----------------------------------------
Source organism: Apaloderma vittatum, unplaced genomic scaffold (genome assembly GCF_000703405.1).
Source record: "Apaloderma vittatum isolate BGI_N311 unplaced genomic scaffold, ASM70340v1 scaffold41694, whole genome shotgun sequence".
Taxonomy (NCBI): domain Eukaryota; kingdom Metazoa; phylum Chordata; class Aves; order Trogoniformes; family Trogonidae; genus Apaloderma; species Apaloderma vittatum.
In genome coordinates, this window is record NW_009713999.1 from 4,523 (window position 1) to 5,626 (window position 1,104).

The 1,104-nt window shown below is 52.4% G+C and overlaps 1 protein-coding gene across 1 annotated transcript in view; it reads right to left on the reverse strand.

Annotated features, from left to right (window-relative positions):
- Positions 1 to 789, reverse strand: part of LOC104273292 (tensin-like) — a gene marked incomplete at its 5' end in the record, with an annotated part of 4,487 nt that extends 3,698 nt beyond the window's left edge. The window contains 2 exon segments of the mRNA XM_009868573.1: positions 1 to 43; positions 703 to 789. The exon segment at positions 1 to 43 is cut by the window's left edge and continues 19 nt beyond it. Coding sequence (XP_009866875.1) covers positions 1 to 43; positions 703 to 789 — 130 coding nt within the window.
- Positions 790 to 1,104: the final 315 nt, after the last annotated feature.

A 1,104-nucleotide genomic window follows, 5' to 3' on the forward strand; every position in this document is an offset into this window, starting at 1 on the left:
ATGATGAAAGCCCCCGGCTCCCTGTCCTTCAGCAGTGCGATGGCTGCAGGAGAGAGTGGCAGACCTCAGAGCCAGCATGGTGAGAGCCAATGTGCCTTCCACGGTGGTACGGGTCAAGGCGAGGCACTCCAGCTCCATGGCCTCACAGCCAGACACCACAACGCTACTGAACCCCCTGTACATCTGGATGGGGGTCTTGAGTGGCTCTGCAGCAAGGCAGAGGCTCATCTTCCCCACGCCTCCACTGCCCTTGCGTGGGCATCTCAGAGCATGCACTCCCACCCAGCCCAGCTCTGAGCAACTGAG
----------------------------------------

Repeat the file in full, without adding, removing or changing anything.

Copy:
Source organism: Apaloderma vittatum, unplaced genomic scaffold (genome assembly GCF_000703405.1).
Source record: "Apaloderma vittatum isolate BGI_N311 unplaced genomic scaffold, ASM70340v1 scaffold41694, whole genome shotgun sequence".
Taxonomy (NCBI): domain Eukaryota; kingdom Metazoa; phylum Chordata; class Aves; order Trogoniformes; family Trogonidae; genus Apaloderma; species Apaloderma vittatum.
In genome coordinates, this window is record NW_009713999.1 from 4,523 (window position 1) to 5,626 (window position 1,104).

The 1,104-nt window shown below is 52.4% G+C and overlaps 1 protein-coding gene across 1 annotated transcript in view; it reads right to left on the reverse strand.

Annotated features, from left to right (window-relative positions):
- Positions 1 to 789, reverse strand: part of LOC104273292 (tensin-like) — a gene marked incomplete at its 5' end in the record, with an annotated part of 4,487 nt that extends 3,698 nt beyond the window's left edge. The window contains 2 exon segments of the mRNA XM_009868573.1: positions 1 to 43; positions 703 to 789. The exon segment at positions 1 to 43 is cut by the window's left edge and continues 19 nt beyond it. Coding sequence (XP_009866875.1) covers positions 1 to 43; positions 703 to 789 — 130 coding nt within the window.
- Positions 790 to 1,104: the final 315 nt, after the last annotated feature.

A 1,104-nucleotide genomic window follows, 5' to 3' on the forward strand; every position in this document is an offset into this window, starting at 1 on the left:
ATGATGAAAGCCCCCGGCTCCCTGTCCTTCAGCAGTGCGATGGCTGCAGGAGAGAGTGGCAGACCTCAGAGCCAGCATGGTGAGAGCCAATGTGCCTTCCACGGTGGTACGGGTCAAGGCGAGGCACTCCAGCTCCATGGCCTCACAGCCAGACACCACAACGCTACTGAACCCCCTGTACATCTGGATGGGGGTCTTGAGTGGCTCTGCAGCAAGGCAGAGGCTCATCTTCCCCACGCCTCCACTGCCCTTGCGTGGGCATCTCAGAGCATGCACTCCCACCCAGCCCAGCTCTGAGCAACTGAG